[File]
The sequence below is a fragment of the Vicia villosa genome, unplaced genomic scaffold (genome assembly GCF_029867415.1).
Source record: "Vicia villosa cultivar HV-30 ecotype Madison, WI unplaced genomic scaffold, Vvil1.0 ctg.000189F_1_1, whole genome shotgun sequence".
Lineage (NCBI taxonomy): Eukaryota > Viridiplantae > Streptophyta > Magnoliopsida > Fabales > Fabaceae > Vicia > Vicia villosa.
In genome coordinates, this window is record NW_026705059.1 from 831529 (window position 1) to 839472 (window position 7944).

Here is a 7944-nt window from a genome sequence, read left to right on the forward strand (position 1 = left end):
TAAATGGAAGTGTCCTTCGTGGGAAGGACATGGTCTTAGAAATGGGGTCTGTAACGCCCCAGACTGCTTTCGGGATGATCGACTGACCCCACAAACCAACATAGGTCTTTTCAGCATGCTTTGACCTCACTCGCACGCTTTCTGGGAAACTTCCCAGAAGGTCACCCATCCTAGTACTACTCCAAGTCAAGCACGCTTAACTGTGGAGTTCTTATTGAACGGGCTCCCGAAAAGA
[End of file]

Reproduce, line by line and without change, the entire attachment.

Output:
The sequence below is a fragment of the Vicia villosa genome, unplaced genomic scaffold (genome assembly GCF_029867415.1).
Source record: "Vicia villosa cultivar HV-30 ecotype Madison, WI unplaced genomic scaffold, Vvil1.0 ctg.000189F_1_1, whole genome shotgun sequence".
Lineage (NCBI taxonomy): Eukaryota > Viridiplantae > Streptophyta > Magnoliopsida > Fabales > Fabaceae > Vicia > Vicia villosa.
In genome coordinates, this window is record NW_026705059.1 from 831529 (window position 1) to 839472 (window position 7944).

Here is a 7944-nt window from a genome sequence, read left to right on the forward strand (position 1 = left end):
TAAATGGAAGTGTCCTTCGTGGGAAGGACATGGTCTTAGAAATGGGGTCTGTAACGCCCCAGACTGCTTTCGGGATGATCGACTGACCCCACAAACCAACATAGGTCTTTTCAGCATGCTTTGACCTCACTCGCACGCTTTCTGGGAAACTTCCCAGAAGGTCACCCATCCTAGTACTACTCCAAGTCAAGCACGCTTAACTGTGGAGTTCTTATTGAACGGGCTCCCGAAAAGA